Question: Section C The programs at Denison consume the services of

Section C
The programs at Denison consume the services of departments as follows:

That is, oncology patients consume 80 percent of the services of the radiology department but only 50 percent of the nursing services provided.
Note that Denison classifies rent, depreciation, and bad debts expenses as “General Expenses” rather than assigning them to any specific department. However, if equipment can be specifically traced to a program, the depreciation on that equipment is charged to that program.
Section C Requirements:
1. In Part I, Section B, number 2, you prepared a line- item expense budget on an accrual basis. Prepare the expense budget again as a responsibility center bud-get, showing the projected costs for each department (Radiology, Nursing, and Administration).
2. Prepare an expense budget with expenses shown by program (Oncology, Cardiac, Rhinoplasty). For simplicity, assume that bad debts are not assigned to specific programs.
Section D
The hospital usually prepares a flexible budget as part of its annual master budget to assess the likely impact of patient volume variations on revenues and expenses.
The salaries of managers are all fixed costs. That type of expense does not change as patient volume changes. The staff salaries are variable costs (expenses) in all areas except in the administration department, where they are fixed. All salaries are paid in equal amounts each month. Variable salaries vary in direct proportion to patient volume. Supplies vary in direct proportion to patient volume.
Section D Requirement:
1. Prepare a flexible budget assuming patient volumes are 10 percent and 20 per-cent higher and 10 percent and 20 percent lower than expected. Also include the expected patient volume level in the flexible budget. Prepare the flexible budget before doing the cash flow budget in Section E.
Section E
Patients are expected to be treated and discharged throughout the year as follows:

Historically, Denison has found that private insurance pays in the quarter after patient discharge. Medicare/ Medicaid pays half in the quarter after discharge and half in the following quarter. Twenty- five percent of all self- pay revenue is collected each quarter for three quarters following discharge. Twenty- five percent is never collected. Also, charity care is never collected. For simplicity, assume that the current year’s patient flow, payment rates, staffing, and supplies purchases are the same as those projected in the budget for the coming year. Supplies are expected to be purchased in the following months:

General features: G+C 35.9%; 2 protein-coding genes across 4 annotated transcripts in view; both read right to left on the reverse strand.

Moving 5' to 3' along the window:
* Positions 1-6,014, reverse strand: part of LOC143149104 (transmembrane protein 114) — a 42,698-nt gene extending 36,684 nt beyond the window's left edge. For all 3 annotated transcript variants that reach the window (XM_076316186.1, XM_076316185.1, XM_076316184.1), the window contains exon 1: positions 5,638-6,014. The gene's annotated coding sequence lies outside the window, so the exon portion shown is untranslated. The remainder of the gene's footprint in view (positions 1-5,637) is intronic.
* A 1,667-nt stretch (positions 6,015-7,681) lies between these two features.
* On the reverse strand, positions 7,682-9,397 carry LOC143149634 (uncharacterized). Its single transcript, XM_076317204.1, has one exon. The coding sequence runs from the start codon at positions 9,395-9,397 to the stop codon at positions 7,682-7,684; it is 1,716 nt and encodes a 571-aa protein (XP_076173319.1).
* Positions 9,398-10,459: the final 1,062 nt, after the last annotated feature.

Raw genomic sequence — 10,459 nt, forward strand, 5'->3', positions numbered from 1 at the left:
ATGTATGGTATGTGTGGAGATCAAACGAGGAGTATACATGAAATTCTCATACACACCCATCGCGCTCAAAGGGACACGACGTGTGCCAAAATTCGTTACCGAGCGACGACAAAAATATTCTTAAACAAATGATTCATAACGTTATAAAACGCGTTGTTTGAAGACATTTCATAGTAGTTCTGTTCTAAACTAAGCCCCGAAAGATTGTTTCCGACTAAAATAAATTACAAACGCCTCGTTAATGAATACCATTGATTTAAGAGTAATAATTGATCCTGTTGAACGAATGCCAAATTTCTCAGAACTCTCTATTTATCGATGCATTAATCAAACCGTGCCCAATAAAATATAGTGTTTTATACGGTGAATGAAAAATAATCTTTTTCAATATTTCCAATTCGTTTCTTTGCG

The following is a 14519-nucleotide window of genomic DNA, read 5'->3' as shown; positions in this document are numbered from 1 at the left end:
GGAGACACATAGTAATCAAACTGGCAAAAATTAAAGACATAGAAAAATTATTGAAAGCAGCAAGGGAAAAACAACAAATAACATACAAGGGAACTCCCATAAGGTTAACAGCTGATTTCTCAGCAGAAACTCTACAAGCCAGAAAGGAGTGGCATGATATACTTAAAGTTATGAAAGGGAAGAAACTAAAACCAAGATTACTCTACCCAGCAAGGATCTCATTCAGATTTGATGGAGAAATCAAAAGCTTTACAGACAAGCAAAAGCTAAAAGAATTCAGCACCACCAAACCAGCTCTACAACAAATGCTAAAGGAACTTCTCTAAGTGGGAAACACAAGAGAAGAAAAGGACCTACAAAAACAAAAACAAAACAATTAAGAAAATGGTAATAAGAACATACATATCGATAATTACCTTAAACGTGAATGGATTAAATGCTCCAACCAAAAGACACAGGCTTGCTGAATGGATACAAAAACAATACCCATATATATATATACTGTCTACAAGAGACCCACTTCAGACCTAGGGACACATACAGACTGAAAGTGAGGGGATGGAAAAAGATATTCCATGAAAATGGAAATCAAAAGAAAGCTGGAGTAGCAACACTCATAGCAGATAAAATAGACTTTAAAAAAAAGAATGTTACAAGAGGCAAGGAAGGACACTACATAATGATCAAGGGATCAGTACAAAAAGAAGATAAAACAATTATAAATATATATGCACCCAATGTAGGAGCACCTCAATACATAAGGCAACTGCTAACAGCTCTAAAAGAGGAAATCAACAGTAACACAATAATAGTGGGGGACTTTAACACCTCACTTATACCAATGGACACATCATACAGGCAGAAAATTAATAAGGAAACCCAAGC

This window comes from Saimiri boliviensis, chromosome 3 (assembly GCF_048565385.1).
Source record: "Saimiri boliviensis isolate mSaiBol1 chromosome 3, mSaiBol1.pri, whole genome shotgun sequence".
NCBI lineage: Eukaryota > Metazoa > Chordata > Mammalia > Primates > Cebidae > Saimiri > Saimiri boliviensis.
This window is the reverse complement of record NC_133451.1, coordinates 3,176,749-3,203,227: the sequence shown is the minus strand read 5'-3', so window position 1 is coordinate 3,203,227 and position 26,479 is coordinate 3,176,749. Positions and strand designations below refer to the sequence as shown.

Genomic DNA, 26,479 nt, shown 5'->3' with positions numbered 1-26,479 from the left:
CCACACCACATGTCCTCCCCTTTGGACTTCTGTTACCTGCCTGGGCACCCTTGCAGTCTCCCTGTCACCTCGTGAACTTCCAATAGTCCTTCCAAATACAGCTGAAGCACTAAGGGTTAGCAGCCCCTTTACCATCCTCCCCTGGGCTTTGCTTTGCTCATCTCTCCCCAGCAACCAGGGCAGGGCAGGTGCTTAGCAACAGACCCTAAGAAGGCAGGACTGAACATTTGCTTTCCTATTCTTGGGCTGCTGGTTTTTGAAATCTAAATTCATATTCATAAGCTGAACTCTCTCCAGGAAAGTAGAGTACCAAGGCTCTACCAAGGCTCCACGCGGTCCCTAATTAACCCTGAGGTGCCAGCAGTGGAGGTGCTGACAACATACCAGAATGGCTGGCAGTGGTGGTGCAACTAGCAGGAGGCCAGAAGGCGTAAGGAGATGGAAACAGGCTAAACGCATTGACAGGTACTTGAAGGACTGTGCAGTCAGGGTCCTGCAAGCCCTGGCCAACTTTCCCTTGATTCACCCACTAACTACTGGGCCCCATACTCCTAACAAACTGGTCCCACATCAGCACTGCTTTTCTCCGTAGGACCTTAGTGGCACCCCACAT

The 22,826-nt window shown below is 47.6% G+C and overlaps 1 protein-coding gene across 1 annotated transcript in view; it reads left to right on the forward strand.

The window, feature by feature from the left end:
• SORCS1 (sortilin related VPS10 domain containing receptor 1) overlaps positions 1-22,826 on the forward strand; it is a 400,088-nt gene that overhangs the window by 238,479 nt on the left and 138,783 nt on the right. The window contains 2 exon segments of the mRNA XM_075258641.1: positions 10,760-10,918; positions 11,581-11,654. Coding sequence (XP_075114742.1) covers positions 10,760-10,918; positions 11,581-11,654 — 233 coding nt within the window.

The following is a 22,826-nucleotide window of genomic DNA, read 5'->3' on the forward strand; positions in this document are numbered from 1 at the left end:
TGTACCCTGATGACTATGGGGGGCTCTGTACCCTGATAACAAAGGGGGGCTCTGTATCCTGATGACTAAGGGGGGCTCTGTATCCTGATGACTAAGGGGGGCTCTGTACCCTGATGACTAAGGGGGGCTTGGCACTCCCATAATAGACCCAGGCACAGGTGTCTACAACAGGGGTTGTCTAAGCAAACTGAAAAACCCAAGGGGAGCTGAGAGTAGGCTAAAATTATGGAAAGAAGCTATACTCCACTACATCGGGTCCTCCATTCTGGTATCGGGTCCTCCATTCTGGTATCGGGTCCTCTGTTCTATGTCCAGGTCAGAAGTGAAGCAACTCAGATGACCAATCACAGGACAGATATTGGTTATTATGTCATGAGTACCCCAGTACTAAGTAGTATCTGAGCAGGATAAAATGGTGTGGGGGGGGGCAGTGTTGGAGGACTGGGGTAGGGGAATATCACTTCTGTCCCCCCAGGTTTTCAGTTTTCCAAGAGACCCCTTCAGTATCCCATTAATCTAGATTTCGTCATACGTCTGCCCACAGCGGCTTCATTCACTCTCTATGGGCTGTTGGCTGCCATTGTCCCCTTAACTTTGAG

The supplies are paid for in the quarter after purchase.
Assume that all interest and dividends on endowment investments are received on the first day of the seventh month of the year. Assume that gift shop revenue is received equally each quarter. (This may be an unrealistic assumption.) Assume that salaries are paid equally each quarter.
Denison plans to start next year with $ 50,000 of cash and likes to end every quarter with at least $ 50,000 in its cash account. If necessary, it will borrow from the bank at a rate of 12 percent per year. Each quarter it must pay interest on any outstanding loan balance from the end of the previous quarter. When it has extra cash, it repays its outstanding bank loan. If it has extra cash beyond that, it simply leaves it in its non- interest- bearing cash account. Denison prepares its operating budget ( revenues and expenses) on an accrual basis. The hospital expects to buy the oncology equipment as described in Part I of the case.
Section E Requirements:
1. Prepare a cash budget for the coming year. It will help if you prepare it in the following order:
a. Determine patient revenues by quarter by type of payer for the coming year. That is, determine private insurance revenues for each quarter, Medicare/ Medicaid revenues by quarter, and so on.
b. Determine patient revenues by quarter for the current year. Since many payers pay with a lag, some of the coming year’s cash receipts come from current year’s revenues.
c. Determine patient cash collections by quarter for the coming year, using revenue information from parts a and b, and payment lag information provided in the narrative of the problem.
d. Develop the cash budget by quarter.
Start with the beginning cash, add cash receipts shown by source (e. g., patient revenue by payer, endowment). Calculate the available cash. (Note that it will be necessary to determine other cash receipts and payments by quarter. For example, determine how much is received from endowment each quarter and how much is paid for supplies.)
Deduct cash payments by line- item (e. g., salaries). Be sure to include interest payments. Assume Denison does not owe any money at the beginning of the year. Subtract cash payments (called disbursements) from available amount to get a subtotal.
Based on the subtotal, calculate the amount to be borrowed or repaid. Combine the amount borrowed or repaid with the subtotal to get ending cash balance for quarter.
Show loan payable amount on cash budget below the ending cash balance. It is easier to develop a correct cash budget if you work one quarter at a time.
2. Based on your cash budget, prepare a revised operating budget. That is, take the operating budget Part I, Section B, number 3, and incorporate the interest expense from the cash budget. Do not prepare a revised flexible budget.
3. As an advisor to the Denison Hospital, you are certain of one thing: the Board of Trustees of the hospital will not approve a budget that projects an operating deficit. If the operating budget projects a deficit, what do you suggest that Denison do aboutit?
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